No-fly zone supporters demand UN vote
France, Britain and the United States pressed for a UN Security Council vote on Thursday on a no fly zone to halt Moamer Kadhafi's attacks on rebels.
While China, Russia, Germany and other members of the 15-member council have expressed opposition or doubts about military action in Libya, the United States said even stronger measures than a no-fly zone may be needed.
A draft resolution which includes a no-fly zone has been put forward for a vote on Thursday. Britain, France and the United States had acted "to put pressure on the council to act quickly and decisively," said one diplomat, announcing the move.
Final talks will be held before a vote and the draft could still be changed, diplomats from the three countries acknowledged.
Russia made a counter proposition for a ceasefire resolution as a stop-gap before a full sanctions measure, the country's envoy Vitaly Churkin told reporters. But this did not get enough support for a vote.
Pressure on the council mounted as Libya's deputy UN envoy, Ibrahim Dabbashi, who has turned against Kadhafi, said "the international community has to act within the next 10 hours."
He said he had information that Kadhafi forces, backed by hundreds of mercenaries from Democratic Republic of Congo, Uganda, Burundi and Chad, were preparing major offensives in eastern and western Chad.
US ambassador Susan Rice said the council was discussing "a range of actions," including a no-fly zone.
But she added: "We need to be prepared to contemplate steps that include, but perhaps go beyond, a no-fly zone at this point, as the situation on the ground has evolved, and as a no-fly zone has inherent limitations in terms of protection of civilians at immediate risk."
Kadhafi's forces have inflicted several defeats on rebels in recent days and US Secretary of State Hillary Clinton also hinted at a hardening Washington stance earlier when she said the United States wanted a vote by the end of Thursday.
France and Britain had led the demands for a no-fly zone and French President Nicolas Sarkozy wrote to the heads of state or government of all the other council members seeking urgent backing for the measure.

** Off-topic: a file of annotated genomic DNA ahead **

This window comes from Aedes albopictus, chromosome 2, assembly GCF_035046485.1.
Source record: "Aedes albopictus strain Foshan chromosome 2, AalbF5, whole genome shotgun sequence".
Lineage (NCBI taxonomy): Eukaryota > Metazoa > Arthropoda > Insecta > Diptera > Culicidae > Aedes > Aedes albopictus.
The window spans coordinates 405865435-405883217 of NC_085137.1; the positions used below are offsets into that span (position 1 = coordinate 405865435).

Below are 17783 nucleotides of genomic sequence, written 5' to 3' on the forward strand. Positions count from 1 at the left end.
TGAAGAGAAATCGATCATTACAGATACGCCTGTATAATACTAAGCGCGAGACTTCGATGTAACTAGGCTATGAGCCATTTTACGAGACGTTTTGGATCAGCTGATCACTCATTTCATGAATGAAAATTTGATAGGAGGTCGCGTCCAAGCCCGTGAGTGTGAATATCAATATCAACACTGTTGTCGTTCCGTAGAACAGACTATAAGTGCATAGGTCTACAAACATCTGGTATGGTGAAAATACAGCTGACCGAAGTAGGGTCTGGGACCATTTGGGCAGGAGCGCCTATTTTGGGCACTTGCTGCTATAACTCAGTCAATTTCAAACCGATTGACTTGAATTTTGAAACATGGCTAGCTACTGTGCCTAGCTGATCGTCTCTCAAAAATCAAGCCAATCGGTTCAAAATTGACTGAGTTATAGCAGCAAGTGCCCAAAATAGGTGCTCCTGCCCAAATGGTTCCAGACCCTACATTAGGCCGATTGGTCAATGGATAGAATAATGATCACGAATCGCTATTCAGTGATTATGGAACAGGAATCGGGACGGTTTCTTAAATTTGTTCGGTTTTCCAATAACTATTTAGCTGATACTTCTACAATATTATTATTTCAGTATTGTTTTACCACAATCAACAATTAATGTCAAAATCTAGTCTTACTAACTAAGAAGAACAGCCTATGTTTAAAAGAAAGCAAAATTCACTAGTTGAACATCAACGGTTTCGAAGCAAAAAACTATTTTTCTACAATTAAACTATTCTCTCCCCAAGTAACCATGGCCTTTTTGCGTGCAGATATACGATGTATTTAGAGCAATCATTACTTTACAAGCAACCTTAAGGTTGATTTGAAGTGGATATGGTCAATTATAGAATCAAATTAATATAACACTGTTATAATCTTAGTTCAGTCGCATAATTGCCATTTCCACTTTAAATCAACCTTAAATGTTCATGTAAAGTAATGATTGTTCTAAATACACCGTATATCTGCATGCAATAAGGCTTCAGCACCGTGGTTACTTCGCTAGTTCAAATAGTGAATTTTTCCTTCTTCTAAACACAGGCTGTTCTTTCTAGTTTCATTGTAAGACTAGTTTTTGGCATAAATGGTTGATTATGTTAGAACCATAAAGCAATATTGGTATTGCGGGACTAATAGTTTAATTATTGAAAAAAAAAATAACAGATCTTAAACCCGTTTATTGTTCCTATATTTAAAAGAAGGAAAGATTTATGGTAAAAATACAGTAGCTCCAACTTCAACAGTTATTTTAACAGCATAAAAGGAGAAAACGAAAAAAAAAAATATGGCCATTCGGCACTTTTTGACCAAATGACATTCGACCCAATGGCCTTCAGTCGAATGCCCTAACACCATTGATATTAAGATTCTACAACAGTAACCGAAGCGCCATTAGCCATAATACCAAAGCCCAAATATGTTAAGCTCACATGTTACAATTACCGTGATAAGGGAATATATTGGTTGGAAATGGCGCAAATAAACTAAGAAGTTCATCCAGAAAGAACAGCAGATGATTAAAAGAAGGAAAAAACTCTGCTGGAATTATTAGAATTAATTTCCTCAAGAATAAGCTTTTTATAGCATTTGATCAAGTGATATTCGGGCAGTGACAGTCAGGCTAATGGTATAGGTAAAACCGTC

"Together, we can save the martyred people of Libya. It is now a matter of days, if not hours," he said in the letter.
The UN Security Council ordered a travel ban and assets freeze against the Kadhafi regime on February 26. Sarkozy said that since then "the Libyan regime has ignored the unanimous demands of the council and has continued its murderous actions against its population."
The no-fly zone is backed by the Arab League and the ambassador for Lebanon, the Arab representative on the Security Council, said several Arab states were ready to take part in the operation. He did not identify any states, however.
Kadhafi's son, Seif al-Islam, predicted in an interview with the Euronews channel that the rebellion would be over in two days.
"I hope that the Security Council will prove Mr Seif Islam wrong," retorted the Lebanese envoy Nawaf Salam as he pressed for a tough resolution.
UN chief Ban Ki-moon called for a ceasefire by Kadhafi's forces and Libyan rebels ahead of an expected offensive on Benghazi.
Ban "is gravely concerned about the increasing military escalation by government forces, which include indications of an assault on the city of Benghazi," said spokesman Martin Nesirky.
"A campaign to bombard such an urban center would massively place civilian lives at risk. The secretary general is urging all parties in this conflict to accept an immediate ceasefire and to abide by Security Council Resolution 1970," which was passed on February 26.
© 2011 AFP